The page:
Years ago I was on a course and one of the other participants kept using the phrase “praise junkies”
She felt that as teachers we had become accustomed to doling out praise just because. Even when it wasn’t justified we would find something positive to say and therefore it had become meaningless – expected but not impactful.
Although it didn’t ever made me doubt the need to offer praise and encouragement it did make me think a little more carefully about how I used it.
Then I found myself on the other side of the teacher pupil relationship.
I got a rescue dog and signed up for training classes.
We were the worst pair in the group. He was wild and stubborn, I was a sweating struggling mess.
At the end of each session I’d be red faced and exhausted.
The trainer was great – patient and understanding.
On the rare occasions we got it right she would pounce and praise
Well done, he’s really responding to you.
Fantastic – I can see a big improvement in your lead technique – you’ve obviously been working hard at home.
I felt myself growing in confidence and stature. Every time she told me I had done something well or that she could see I was improving I felt a surge of pride and the urge to try even harder.
She praised effort as well as improvement.
She sounded as if she meant it.
She never ever praised me when I did something wrong, she simply pointed out my error and showed me what I should be doing.
Turns out that I may be a praise junkie after all, because if she hadn’t found anything positive to say about us I probably wouldn’t have completed the course.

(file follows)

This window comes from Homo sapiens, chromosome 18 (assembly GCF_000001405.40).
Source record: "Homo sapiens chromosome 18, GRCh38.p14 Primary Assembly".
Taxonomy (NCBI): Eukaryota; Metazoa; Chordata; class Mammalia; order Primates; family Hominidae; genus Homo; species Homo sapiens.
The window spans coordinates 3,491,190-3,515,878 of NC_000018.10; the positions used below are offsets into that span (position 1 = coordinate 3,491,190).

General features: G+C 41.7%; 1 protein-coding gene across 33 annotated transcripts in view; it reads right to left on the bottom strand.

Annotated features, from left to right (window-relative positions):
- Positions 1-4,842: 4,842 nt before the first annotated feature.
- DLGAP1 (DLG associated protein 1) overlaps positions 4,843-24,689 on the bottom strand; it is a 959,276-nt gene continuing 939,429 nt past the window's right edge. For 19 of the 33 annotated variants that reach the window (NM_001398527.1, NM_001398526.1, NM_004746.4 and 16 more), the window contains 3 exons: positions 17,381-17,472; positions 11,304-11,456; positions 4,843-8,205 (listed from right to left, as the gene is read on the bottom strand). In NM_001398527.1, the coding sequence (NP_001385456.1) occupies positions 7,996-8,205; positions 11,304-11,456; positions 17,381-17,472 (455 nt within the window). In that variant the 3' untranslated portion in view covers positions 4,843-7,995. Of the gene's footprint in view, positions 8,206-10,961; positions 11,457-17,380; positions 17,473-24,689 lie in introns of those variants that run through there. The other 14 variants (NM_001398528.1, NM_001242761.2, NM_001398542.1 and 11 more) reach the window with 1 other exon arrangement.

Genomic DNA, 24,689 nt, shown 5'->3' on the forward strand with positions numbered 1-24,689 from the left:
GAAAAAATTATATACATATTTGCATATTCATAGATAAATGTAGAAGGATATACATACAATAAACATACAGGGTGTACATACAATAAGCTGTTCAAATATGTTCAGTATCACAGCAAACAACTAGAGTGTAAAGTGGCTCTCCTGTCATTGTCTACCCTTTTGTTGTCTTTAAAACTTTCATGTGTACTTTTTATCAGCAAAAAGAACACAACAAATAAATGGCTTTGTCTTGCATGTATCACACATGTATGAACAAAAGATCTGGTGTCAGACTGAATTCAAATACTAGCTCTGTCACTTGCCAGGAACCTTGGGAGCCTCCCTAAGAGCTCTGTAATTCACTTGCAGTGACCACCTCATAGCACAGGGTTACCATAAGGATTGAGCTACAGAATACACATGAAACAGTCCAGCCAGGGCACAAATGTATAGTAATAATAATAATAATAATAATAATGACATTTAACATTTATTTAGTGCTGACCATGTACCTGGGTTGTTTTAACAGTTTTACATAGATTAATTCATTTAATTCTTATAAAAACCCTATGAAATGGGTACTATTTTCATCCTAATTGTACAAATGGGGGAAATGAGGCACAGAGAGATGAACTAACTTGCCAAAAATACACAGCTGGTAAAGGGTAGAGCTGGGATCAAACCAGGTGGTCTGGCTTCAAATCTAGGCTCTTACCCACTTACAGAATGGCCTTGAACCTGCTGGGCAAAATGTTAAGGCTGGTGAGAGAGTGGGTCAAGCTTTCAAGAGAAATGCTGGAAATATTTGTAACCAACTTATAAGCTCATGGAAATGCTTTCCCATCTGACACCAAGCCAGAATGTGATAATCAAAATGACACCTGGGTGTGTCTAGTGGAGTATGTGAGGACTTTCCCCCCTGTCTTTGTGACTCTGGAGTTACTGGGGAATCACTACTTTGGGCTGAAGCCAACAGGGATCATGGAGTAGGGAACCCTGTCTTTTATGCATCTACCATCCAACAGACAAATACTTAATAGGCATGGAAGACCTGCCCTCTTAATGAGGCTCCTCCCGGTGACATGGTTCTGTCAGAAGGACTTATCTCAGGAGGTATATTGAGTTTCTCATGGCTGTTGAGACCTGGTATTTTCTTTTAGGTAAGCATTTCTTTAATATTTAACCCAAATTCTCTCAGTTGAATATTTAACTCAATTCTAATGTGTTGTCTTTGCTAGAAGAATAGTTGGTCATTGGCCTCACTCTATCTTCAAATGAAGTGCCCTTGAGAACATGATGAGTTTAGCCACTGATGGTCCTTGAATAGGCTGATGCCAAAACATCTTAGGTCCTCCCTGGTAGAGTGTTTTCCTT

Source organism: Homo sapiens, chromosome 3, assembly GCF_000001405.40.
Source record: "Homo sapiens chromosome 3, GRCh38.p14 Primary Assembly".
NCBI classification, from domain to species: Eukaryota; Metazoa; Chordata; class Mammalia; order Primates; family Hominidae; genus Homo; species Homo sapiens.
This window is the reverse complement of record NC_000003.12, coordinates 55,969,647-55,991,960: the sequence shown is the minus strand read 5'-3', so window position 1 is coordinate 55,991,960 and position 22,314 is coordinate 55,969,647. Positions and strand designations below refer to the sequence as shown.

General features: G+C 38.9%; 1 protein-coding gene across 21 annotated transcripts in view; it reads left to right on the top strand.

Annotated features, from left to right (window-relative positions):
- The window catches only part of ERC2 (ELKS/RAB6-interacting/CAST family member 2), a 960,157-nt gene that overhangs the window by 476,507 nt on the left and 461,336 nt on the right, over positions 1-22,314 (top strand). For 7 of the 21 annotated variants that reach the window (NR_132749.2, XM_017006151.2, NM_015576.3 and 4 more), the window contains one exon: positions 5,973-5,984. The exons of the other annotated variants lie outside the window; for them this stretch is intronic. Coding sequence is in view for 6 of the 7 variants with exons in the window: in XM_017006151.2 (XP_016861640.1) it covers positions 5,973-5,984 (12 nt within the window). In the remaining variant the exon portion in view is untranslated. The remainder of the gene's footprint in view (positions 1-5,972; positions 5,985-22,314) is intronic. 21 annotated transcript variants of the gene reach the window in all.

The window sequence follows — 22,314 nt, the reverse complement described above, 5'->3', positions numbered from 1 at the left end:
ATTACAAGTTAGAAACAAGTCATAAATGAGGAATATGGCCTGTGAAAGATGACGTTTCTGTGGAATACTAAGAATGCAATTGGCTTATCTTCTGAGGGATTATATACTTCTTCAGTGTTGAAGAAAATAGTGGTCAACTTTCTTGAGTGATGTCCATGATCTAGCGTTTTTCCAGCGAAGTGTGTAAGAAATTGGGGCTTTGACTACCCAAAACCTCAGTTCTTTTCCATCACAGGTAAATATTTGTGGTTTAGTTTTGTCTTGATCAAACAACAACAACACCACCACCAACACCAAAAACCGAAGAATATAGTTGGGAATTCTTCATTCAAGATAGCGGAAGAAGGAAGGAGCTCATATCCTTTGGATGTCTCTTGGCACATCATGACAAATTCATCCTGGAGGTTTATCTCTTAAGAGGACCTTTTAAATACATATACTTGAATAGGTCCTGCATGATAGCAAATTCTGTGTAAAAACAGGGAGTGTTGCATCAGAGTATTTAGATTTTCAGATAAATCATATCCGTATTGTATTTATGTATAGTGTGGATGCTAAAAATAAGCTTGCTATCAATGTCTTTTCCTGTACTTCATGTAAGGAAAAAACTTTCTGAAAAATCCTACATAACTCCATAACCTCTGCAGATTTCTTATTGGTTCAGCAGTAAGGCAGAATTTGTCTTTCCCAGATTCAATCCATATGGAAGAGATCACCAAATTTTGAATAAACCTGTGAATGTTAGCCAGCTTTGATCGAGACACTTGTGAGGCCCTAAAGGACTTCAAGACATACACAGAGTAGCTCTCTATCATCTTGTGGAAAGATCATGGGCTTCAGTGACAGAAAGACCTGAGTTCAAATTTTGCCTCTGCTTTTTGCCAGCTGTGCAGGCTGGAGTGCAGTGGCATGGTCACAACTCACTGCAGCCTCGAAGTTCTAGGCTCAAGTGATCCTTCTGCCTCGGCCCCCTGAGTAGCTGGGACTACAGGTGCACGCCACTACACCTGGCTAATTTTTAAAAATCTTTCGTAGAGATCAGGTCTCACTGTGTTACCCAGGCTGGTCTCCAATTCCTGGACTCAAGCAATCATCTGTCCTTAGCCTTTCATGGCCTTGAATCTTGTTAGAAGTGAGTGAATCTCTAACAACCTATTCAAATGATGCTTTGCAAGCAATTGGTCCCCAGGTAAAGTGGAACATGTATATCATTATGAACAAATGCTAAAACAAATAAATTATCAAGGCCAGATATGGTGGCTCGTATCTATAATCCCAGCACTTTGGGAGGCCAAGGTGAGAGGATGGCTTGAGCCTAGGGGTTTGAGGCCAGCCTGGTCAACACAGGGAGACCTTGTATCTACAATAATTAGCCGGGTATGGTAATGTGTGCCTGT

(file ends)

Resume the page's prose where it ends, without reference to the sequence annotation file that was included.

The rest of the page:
Deserved praise delivered often is a great motivator.
So what do I want to achieve when I offer praise in my classroom?
I want to motivate
I need to mean it
Recognise effort, acquisition of skills and knowledge, improvement.
I aim to make my praise like my marking – meaningful, heartfelt and helpful.
I don’t want it to be expected just because.
My current favourite is to encourage pupils to evaluate their own work
“Wow, Emma I have three great things to say about your work – can you tell me what you think they might be”
And it’s not just pupils who benefit from praise – I think we need to make an effort to recognise colleague’s successes. Appreciate it when they’ve gone the extra mile.
Cos let’s face it – everyone likes deserved validation because I think at heart we may not be praise junkies but we are praise motivated.